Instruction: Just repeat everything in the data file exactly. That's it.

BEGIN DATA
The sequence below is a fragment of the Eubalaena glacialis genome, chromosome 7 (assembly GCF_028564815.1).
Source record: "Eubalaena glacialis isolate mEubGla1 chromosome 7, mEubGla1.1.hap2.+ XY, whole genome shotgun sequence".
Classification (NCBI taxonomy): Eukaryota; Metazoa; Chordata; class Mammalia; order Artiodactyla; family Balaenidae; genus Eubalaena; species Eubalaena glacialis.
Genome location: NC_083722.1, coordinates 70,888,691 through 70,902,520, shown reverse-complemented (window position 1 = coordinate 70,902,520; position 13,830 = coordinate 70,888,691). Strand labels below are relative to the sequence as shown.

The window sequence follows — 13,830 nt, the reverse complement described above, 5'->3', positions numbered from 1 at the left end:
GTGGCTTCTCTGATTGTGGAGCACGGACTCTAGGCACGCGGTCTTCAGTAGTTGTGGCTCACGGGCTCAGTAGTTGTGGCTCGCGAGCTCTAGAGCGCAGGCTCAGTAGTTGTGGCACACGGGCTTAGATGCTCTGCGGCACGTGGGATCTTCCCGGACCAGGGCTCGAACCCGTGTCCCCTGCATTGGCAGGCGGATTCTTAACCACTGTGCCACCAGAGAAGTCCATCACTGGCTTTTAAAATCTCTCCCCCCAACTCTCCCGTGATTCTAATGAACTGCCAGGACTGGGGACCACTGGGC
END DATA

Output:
The sequence below is a fragment of the Eubalaena glacialis genome, chromosome 7 (assembly GCF_028564815.1).
Source record: "Eubalaena glacialis isolate mEubGla1 chromosome 7, mEubGla1.1.hap2.+ XY, whole genome shotgun sequence".
Classification (NCBI taxonomy): Eukaryota; Metazoa; Chordata; class Mammalia; order Artiodactyla; family Balaenidae; genus Eubalaena; species Eubalaena glacialis.
Genome location: NC_083722.1, coordinates 70,888,691 through 70,902,520, shown reverse-complemented (window position 1 = coordinate 70,902,520; position 13,830 = coordinate 70,888,691). Strand labels below are relative to the sequence as shown.

The window sequence follows — 13,830 nt, the reverse complement described above, 5'->3', positions numbered from 1 at the left end:
GTGGCTTCTCTGATTGTGGAGCACGGACTCTAGGCACGCGGTCTTCAGTAGTTGTGGCTCACGGGCTCAGTAGTTGTGGCTCGCGAGCTCTAGAGCGCAGGCTCAGTAGTTGTGGCACACGGGCTTAGATGCTCTGCGGCACGTGGGATCTTCCCGGACCAGGGCTCGAACCCGTGTCCCCTGCATTGGCAGGCGGATTCTTAACCACTGTGCCACCAGAGAAGTCCATCACTGGCTTTTAAAATCTCTCCCCCCAACTCTCCCGTGATTCTAATGAACTGCCAGGACTGGGGACCACTGGGC